I am confused as why you say, “the refreshing absence of advertising anywhere in the [fare-free] system definitely adds a large part to that shine,” for I do not see the problem with offering advertisement space on fare-free transit. You discuss in this post multiple post-fare funding techniques, why cannot selling advertisement space also be a technique to help generate funds?

Also I would like to add that while I do agree fare-free public transit is a viable option to help promote mass transit ridership, it is definitely not the only effective option. Curitiba Brazil has one of the most successful public transit systems due to their integrated land use and public transit planning along with their sophisticated tube stations. Under Curitiba’s combined transportation and land use policies, Curitiba Brazil only allows high-density zones to be built along large avenues that are only used for public transit. The buses that run on these large avenues are not subject to traffic or traffic lights, and run every 90 seconds. Due to Curitiba’s tube stations, riding the bus is more similar to riding the subway. Riders pay one fare for unlimited bus trips before entering the tube station. And once inside the tube station buses with extendable platforms and extra wide doors, allow all of Curitiba’s bus riders to exit and enter the buses in 15-20 seconds. Therefore fare-free transit is not the “only” way to run a public transit system, however it might be the best way to operate a public transit system that is in an area confined to urban sprawl.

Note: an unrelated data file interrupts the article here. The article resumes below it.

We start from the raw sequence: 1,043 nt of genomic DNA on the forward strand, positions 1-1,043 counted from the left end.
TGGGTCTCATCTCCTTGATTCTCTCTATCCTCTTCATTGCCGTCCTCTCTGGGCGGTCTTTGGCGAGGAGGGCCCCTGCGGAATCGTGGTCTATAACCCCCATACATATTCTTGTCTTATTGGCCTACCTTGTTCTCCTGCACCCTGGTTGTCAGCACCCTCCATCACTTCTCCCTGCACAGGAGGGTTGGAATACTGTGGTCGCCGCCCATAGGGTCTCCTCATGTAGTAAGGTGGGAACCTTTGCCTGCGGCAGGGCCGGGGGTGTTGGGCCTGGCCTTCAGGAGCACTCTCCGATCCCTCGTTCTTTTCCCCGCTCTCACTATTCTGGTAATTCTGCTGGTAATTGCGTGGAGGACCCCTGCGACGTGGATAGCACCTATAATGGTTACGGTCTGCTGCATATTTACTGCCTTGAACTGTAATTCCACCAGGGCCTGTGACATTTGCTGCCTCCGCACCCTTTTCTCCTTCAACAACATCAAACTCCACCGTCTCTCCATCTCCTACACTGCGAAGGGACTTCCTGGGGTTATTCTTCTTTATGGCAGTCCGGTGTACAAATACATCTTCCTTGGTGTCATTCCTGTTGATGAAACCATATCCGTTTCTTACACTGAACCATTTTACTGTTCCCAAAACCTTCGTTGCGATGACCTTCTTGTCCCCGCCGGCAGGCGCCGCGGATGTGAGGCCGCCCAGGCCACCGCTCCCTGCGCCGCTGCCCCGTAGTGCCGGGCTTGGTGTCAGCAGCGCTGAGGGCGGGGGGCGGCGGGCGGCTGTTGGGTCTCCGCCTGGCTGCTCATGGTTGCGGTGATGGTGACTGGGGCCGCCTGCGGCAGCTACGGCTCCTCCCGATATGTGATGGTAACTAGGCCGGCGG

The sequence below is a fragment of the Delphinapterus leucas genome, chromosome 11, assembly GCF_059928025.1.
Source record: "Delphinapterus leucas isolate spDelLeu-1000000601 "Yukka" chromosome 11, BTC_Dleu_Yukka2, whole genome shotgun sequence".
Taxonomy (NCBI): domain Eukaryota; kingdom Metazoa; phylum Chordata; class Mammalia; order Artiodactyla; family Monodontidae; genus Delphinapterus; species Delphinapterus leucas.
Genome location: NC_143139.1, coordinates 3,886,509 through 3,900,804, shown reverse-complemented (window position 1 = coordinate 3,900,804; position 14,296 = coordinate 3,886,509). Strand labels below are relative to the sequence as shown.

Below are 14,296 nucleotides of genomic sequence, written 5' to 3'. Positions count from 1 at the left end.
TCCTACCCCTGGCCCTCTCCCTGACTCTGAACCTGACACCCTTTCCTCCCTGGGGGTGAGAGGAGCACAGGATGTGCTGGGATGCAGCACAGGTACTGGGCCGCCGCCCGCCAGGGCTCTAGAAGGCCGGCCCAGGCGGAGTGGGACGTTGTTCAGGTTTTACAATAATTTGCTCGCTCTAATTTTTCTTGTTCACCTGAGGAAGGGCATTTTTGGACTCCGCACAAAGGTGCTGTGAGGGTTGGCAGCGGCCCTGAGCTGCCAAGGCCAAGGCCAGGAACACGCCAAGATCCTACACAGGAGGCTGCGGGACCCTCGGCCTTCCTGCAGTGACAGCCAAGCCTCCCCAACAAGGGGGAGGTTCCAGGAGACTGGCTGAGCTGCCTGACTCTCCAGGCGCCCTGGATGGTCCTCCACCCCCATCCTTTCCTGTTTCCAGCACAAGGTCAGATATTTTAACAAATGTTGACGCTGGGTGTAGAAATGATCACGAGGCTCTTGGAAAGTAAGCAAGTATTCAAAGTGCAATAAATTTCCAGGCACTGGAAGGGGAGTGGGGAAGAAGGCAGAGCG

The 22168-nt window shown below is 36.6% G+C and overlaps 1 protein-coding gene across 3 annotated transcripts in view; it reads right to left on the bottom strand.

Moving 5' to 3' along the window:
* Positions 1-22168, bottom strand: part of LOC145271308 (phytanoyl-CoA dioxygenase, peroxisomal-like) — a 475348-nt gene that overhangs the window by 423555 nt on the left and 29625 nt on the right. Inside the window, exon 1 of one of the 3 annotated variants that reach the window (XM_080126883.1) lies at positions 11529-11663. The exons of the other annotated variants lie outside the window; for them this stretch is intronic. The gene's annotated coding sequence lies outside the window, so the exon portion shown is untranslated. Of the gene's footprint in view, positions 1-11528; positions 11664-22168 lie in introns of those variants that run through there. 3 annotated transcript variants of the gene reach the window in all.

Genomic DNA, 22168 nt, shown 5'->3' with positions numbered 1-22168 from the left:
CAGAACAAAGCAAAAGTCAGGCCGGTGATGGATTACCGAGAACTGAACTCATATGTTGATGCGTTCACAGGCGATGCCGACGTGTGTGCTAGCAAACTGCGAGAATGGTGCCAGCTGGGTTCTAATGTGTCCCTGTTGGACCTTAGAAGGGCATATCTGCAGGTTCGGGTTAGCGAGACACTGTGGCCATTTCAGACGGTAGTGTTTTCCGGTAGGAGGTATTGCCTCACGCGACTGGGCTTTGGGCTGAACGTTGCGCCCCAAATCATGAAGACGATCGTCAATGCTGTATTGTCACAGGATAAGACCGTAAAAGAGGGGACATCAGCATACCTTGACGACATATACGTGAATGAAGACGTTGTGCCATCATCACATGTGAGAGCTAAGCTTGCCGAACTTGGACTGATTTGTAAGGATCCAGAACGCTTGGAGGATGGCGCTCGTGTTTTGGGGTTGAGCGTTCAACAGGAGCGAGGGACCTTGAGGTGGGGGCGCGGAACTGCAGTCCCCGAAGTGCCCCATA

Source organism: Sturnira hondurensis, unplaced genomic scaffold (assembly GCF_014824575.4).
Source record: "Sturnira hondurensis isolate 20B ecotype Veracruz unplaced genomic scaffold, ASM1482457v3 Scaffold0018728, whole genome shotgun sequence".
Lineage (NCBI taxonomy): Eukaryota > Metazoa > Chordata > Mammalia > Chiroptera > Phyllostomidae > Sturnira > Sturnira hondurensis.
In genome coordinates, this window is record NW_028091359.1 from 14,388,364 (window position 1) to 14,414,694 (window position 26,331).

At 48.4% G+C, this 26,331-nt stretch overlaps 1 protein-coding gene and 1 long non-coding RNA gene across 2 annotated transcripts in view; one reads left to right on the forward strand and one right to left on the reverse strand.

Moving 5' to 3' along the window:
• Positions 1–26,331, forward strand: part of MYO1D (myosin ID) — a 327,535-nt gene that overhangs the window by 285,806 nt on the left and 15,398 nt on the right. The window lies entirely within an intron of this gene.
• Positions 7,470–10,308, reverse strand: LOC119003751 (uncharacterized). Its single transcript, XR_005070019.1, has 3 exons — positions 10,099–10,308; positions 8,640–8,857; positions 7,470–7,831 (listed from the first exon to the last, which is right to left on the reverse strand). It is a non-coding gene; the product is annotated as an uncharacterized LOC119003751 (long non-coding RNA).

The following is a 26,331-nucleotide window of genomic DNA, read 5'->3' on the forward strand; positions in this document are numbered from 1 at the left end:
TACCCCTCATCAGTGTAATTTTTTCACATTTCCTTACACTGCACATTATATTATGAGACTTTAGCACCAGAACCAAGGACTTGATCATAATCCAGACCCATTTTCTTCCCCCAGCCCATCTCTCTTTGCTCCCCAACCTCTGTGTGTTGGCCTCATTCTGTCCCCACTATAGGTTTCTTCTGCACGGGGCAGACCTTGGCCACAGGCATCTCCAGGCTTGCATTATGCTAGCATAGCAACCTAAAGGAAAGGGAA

Putting Parking Into Reverse

This article offers great insight about the negative consequences created by the minimum rather than maximum parking spaces required for new developments. By decreasing the amount of parking spaces, increasing the costs to park in parking spaces, and requiring a maximum amount of parking spaces per new development, cities will be able to reclaim the public space that is currently being used up by public parking.